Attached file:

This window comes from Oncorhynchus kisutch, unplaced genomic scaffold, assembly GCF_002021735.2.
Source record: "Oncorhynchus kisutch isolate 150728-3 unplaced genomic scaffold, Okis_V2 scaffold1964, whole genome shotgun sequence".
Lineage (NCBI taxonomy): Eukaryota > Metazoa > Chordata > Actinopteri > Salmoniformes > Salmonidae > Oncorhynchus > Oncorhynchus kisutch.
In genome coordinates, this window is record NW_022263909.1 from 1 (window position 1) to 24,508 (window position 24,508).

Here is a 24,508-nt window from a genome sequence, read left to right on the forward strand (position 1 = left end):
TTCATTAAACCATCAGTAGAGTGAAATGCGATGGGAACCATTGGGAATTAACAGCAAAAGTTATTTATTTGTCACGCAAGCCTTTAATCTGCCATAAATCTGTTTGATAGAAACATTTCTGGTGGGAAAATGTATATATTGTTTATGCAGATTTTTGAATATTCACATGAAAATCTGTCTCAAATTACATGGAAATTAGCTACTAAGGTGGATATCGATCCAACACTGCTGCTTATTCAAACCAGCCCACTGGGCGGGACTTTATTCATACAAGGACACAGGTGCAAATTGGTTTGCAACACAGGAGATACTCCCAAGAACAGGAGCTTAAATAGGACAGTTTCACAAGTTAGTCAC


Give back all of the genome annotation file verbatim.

This window comes from Oncorhynchus kisutch, unplaced genomic scaffold, assembly GCF_002021735.2.
Source record: "Oncorhynchus kisutch isolate 150728-3 unplaced genomic scaffold, Okis_V2 scaffold1964, whole genome shotgun sequence".
Lineage (NCBI taxonomy): Eukaryota > Metazoa > Chordata > Actinopteri > Salmoniformes > Salmonidae > Oncorhynchus > Oncorhynchus kisutch.
In genome coordinates, this window is record NW_022263909.1 from 1 (window position 1) to 24,508 (window position 24,508).

Here is a 24,508-nt window from a genome sequence, read left to right on the forward strand (position 1 = left end):
TTCATTAAACCATCAGTAGAGTGAAATGCGATGGGAACCATTGGGAATTAACAGCAAAAGTTATTTATTTGTCACGCAAGCCTTTAATCTGCCATAAATCTGTTTGATAGAAACATTTCTGGTGGGAAAATGTATATATTGTTTATGCAGATTTTTGAATATTCACATGAAAATCTGTCTCAAATTACATGGAAATTAGCTACTAAGGTGGATATCGATCCAACACTGCTGCTTATTCAAACCAGCCCACTGGGCGGGACTTTATTCATACAAGGACACAGGTGCAAATTGGTTTGCAACACAGGAGATACTCCCAAGAACAGGAGCTTAAATAGGACAGTTTCACAAGTTAGTCAC